What do you think of when you think of sugar? Most of us think of the white granules we add to coffee, sprinkle over our cereal or put in when we make cookies. In reality, that is only a tiny fraction of the sugar that we consume in our lives. In this article we’ll go over the different types of sugars, the side effects of what added sugar does to our bodies, a bit of the history of the research, and where to go from here.
When it comes to sugar, there are four main ones to look at: sucrose or table sugar, fructose or the sugar in fruit, dextrose which are sugars from corn (identical to the blood sugar in our system called glucose), and HFCS (high fructose corn syrup) from corn starch. (Nestle 2010) The big differences between these sugars are how quickly they are absorbed into the system.
I’m guessing you’ve heard that you need to cut down on sugar from many difference sources for a while now, but why? First off, there’s no nutritional value to it such as vitamins, protein, minerals, water, fat, or fiber. (Colbin 2005) Secondly, it has be linked to a lot of health risks. Robert Lustig, a leading expert in childhood obesity at U of California, San Francisco School of Medicine, has done over a dozen years of research on the effects of sugar on the body, declaring it “evil”, a “toxin”, and “poison”. And what about his findings led him to have such a strong distaste for the sweet little additive? It’s that with the huge leap of added sugar in the American diet over the last 30 years, obesity and diabetics has dramatically increased as well as heart disease, hypertension and many common cancers.
Now some people might conclude that it’s just circumstantial evidence and that so much of our lifestyles have changed over the last 30 years that we can’t just blame it on sugar. Over the years many researchers have looked into sugar as a toxin. John Yudkin, a researcher from the UK, found that it raised blood levels of triglycerides (fat) without fail, adding to obesity and heart diseases. He also found that it raised insulin levels, which have been linked directly with Type II Diabetes.
In 1970 A nutritionist named Ancel Keys tried to discredit Yudkin, by blaming the cause on the Western diet being high in fat. Americans ended up siding more with Keys and people in the UK with Yudkin. It became so divisive that researchers in the US avoided saying anything negative about sucrose for fear of being lumped in with Yudkin.
This brings us into the turn of the century. Roughly 75 million Americans have Metabolic syndrome (insulin resistance), and chances are if you have a heart attack you have Metabolic syndrome. This brought research back to the topic of sugar and found that feeding someone a diet full of sugar had a “very obvious, very dramatic effect.” Effects either negative by adding sugar or positive by removing sugar were easily noticeable within a week.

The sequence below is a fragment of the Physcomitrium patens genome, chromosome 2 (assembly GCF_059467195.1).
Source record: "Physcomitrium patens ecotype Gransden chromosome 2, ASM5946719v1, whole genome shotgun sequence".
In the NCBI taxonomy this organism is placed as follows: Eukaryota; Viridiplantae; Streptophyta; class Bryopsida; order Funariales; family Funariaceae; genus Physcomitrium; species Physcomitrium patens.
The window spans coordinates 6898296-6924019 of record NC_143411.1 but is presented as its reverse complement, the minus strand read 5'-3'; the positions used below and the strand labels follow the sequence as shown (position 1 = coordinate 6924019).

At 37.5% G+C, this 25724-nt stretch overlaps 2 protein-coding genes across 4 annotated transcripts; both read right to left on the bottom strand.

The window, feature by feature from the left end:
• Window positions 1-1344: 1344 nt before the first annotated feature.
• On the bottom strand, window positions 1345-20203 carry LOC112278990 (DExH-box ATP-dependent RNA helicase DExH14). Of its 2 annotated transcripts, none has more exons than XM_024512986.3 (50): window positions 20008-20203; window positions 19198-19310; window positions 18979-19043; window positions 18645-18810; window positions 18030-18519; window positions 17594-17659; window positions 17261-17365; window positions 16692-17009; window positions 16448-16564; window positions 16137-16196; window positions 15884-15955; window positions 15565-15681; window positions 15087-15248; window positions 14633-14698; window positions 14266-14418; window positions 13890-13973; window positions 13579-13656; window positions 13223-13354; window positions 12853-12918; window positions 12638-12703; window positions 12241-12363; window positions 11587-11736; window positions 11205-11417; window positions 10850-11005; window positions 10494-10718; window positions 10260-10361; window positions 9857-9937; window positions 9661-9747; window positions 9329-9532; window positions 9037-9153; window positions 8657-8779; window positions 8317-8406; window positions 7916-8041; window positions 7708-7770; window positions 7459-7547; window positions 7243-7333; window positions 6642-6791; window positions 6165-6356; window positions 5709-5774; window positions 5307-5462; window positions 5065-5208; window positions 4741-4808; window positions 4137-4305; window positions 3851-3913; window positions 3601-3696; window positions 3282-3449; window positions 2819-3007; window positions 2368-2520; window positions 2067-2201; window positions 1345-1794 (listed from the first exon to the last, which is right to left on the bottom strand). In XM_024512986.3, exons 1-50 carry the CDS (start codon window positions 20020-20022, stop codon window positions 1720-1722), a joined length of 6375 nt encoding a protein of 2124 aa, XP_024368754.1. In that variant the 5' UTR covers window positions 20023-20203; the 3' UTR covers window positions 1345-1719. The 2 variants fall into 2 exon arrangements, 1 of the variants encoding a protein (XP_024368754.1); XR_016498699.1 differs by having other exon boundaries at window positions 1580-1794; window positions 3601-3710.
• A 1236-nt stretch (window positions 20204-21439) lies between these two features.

The FDA is still tentative to look at Sugar as an “acute toxin”, and it’s possible that they don’t feel there’s enough evidence, or possibly because of the economic fallout in American food companies if they suddenly had to adjust the amount of sugar in what we eat. Whatever the reason, we need to start taking personal responsibility and look at our own nutrition and what we put in our bodies.
“I can stop if I wanted to.” This is the mantra for addicts of any substance or habit. Thinking that sugar isn’t addicting? Well if you forgo your usual sugar high after having gotten used to it, you’ll probably feel a craving. Your body is missing the dopamine, a chemical released in your brain that causes a sensation of pleasure, which it produces from that treat. In other words, you’re going through withdrawal. And just like any substance, the more you use it, the less dopamine your brain produces over time, causing you to crave more to get the same fix. (Colbin 2005)
So how do you avoid “poisoning” your body with so much sugar? Just know that a little goes a very long way. Look for ways to avoid commercial desserts, soft drinks, and condiments. Dr. Annemarie Colbin made a list of foods that are naturally sweet that aren’t so bad on your system:
-Sweet fruits: bananas, dates, figs, mangoes, etc. These are high in potassium and other trace minerals.
-Sweet vegetables, especially the orange kind: sweet potatoes or yams, pumpkin, squashes. These are especially rich in beta-carotene and other anti-oxidants.
-Cookies, cakes, james, and sweets made with small amounts of natural sweeteners such as honey, maple syrup, and concentrated fruit juices.” (Colbin 2005)
So this Halloween, you can treat yourself to a candy bar at your own risk. A spoonful of sugar my help the medicine go down, but it’s might just be way you have to take it in the first place.
Collin Anderson CPT
TRI – D Fitness
“Work hard, eat well, and live actively!”
1. Annemarie Colbin, P. D. (2005). Retrieved from http://www.foodandhealing.com/articles/article-sugar.htm
2. Taubes, G. (n.d.). Nytimes. Retrieved from http://www.nytimes.com/2011/04/17/magazine/mag-17Sugar-t.html?pagewanted...
3. Nestle, M. (21,S). The daily green. Retrieved from http://www.thedailygreen.com/healthy-eating/blogs/healthy-food/types-of-...